Liza Jane Bernard, Director of Career Development, came to Haverford and BMC in 1985, the same year the CDO became bi-co. She said she loves both these institutions. Her goal is to make the bi-co aspect of the office and its services seamless, and to that end the staffs are very knowledgeable about each campus. As a bi-co office, Career Development is able to offer employers twice as many students. There is a bi-co alumni body of over 31,000, including several hundred bi-co married couples.
Liza Jane shared the results of a trivia quiz that was given not long ago during customs week. (Answers follow each question in parentheses.)
She sees a lot of differences that make the bi-co experience richer and more complicated. A student may find an emotional “home” at the other. She encourages gaining more experience with each other.
Hannah Upp, Bryn Mawr junior with a Bi-Co major and participant in a Bi-Co choral group, wound up the facilitators' comments. Her perception of the past Bi-Co relationship is that it was more student driven. Now it seems more academic and less social. She still feels there's a stigma of the “other”—whether it's Haverford or BMC.
In exploring this notion, she proposed an ACTIVITY and asked the participants to jot down stereotypes of each college. Some results of this activity follow, along with some of the discussion a particular stereotype generated when read aloud:
Haverford is the least cool of the Tri-Co
Haverford women are uptight around Bryn Mawr women
Bryn Mawr = crazy feminists
All Haverford guys are short and hairy
Haverford is academically harder (US News ranks Haverford higher = excuse for Haverford to say they're better than Bryn Mawr. But this list is not static; it changes)
Bryn Mawr College students use Bryn Mawr as a back door entrance to Haverford
Haverford is more democratic—more Quaker; Bryn Mawr is more hierarchical and tradition-bound (Yes, w/in classes as well)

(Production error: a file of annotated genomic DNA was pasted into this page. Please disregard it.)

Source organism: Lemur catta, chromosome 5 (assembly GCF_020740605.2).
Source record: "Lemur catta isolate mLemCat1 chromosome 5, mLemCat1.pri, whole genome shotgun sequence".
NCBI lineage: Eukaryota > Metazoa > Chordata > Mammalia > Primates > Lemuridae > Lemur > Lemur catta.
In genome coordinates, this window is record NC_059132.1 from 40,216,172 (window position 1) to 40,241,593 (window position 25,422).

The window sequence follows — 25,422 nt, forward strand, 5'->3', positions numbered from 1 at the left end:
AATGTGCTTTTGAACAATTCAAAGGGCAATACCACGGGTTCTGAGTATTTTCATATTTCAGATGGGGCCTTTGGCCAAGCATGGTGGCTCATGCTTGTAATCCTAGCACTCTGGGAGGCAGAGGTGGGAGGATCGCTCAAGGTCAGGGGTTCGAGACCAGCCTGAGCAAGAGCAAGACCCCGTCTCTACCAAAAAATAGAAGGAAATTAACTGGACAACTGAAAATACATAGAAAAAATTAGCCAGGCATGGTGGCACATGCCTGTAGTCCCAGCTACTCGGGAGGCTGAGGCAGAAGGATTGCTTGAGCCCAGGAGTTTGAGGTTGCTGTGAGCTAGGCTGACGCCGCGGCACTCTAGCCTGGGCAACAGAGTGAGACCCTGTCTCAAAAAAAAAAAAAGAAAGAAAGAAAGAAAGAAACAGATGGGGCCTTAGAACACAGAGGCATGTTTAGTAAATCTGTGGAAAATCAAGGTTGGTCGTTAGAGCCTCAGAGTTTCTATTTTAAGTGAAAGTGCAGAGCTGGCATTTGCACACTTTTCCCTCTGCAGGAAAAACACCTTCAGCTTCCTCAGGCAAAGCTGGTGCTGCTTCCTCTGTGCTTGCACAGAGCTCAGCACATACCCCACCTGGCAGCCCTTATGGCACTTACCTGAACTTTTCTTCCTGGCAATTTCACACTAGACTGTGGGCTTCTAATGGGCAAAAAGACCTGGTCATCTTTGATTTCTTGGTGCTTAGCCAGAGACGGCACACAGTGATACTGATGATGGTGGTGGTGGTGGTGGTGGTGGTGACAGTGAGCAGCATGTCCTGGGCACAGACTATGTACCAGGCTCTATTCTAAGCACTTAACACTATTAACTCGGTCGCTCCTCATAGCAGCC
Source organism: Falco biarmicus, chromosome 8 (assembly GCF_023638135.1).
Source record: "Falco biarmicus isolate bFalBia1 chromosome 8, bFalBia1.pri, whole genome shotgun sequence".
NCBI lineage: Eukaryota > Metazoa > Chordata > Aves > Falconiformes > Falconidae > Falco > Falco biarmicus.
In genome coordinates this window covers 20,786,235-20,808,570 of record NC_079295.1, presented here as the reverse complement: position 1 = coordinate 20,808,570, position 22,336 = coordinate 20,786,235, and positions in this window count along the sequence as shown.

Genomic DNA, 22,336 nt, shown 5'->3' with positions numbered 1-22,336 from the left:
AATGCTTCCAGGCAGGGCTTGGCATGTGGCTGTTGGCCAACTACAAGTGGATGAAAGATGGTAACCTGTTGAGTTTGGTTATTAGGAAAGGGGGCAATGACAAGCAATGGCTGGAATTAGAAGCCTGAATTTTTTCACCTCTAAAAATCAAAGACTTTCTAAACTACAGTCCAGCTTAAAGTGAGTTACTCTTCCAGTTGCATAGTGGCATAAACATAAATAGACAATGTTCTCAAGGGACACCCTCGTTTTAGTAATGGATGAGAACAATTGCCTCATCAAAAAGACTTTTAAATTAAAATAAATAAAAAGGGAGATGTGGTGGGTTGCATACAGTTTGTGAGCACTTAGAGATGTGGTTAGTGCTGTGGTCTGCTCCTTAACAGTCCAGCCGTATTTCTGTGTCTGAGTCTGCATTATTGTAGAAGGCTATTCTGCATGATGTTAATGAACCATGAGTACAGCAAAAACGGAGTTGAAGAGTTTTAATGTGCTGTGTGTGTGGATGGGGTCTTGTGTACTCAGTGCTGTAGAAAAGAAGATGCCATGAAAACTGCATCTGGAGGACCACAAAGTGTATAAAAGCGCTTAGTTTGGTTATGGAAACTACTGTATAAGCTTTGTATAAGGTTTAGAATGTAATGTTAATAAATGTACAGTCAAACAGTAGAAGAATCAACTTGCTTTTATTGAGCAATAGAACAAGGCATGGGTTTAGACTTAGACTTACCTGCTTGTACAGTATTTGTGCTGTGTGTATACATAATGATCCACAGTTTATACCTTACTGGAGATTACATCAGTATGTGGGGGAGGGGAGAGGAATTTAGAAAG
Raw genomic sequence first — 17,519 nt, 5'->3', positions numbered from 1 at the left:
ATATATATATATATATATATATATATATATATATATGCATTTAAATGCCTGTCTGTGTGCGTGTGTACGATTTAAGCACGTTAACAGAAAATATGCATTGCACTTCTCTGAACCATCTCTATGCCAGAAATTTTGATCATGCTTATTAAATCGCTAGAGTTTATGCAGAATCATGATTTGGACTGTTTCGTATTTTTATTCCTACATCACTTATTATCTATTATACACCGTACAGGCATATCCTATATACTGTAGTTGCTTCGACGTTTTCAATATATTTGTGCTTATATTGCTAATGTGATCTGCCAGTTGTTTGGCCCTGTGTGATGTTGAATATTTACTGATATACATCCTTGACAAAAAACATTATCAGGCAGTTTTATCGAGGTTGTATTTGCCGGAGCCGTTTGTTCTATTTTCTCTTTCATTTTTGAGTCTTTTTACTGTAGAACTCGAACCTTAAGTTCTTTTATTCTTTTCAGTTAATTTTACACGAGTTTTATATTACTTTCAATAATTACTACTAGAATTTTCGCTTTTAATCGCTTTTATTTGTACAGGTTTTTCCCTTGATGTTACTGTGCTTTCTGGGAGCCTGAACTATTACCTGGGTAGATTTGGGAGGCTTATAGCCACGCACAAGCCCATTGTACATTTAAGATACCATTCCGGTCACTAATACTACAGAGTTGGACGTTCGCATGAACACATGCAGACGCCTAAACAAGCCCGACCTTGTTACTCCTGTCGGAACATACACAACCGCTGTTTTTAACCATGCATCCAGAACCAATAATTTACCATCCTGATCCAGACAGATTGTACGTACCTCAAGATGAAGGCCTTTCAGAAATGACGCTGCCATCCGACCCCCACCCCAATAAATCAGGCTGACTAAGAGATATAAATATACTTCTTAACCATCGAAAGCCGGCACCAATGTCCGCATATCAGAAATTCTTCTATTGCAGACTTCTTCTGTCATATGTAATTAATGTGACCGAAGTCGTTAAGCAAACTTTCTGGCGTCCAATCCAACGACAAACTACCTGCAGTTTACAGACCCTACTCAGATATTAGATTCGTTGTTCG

Bryn Mawr women are too eccentric and socially awkward
Bryn Mawr is more academic
Haverford = less culturally and ethnically diverse than BMC
There's more financial aid at BMC. (Are the statistics accurate? Who has wealthier students? BMC puts almost twice as many dollars into financial aid than Haverford.)
Haverford women think BMC women are out to steal their men (“As much as we laugh, this is a strong dynamic” “The possessive is amusing.” “AND heterosexist.”
BMC is more formal; Haverford is more relaxed (“That's true—e.g., faculty called by first names)
All Haverford students are rich and privileged. (“So what does that mean, in terms of class? “I never heard of it in class terms. Styles, tastes—pop culture.” “All are privileged to be at these colleges.” “Neither college is as materialistic as your high schools were.” “What it takes to be popular—seems so different at other colleges away from here—cars, hair, etc. But here not a worry. Ostentation not a thing here.”
Bryn Mawr has more visible work study—in the dining halls—which gives the impression we work harder for our education. At Haverford, work study is hidden. (Perception = Haverford students never have to work. “Volvos from CT.” Haverford does have less student labor in dining services.”)
Haverford men are like frat boys. (“You ain't been around frat boys if you think that's true.”)
All Bryn Mawr students are lesbians (That's why they're stealing “our men.”!)
What about the notion of other ?
It's like we build our ID based on the other. Oppositional, rather than learning from each other.
Why aren't there more bi-co organizations?
Small turnouts—no coalitions. First we have to know what's going on here.
“I run a bi-co campus ministry. We have a hard time attracting Haverford students—no one wants to be the lone Haverford student.”
To sum up, someone quipped: The relationship is like brother-sister—sometimes love, sometimes hate—but for both, Swarthmore is like a distant cousin!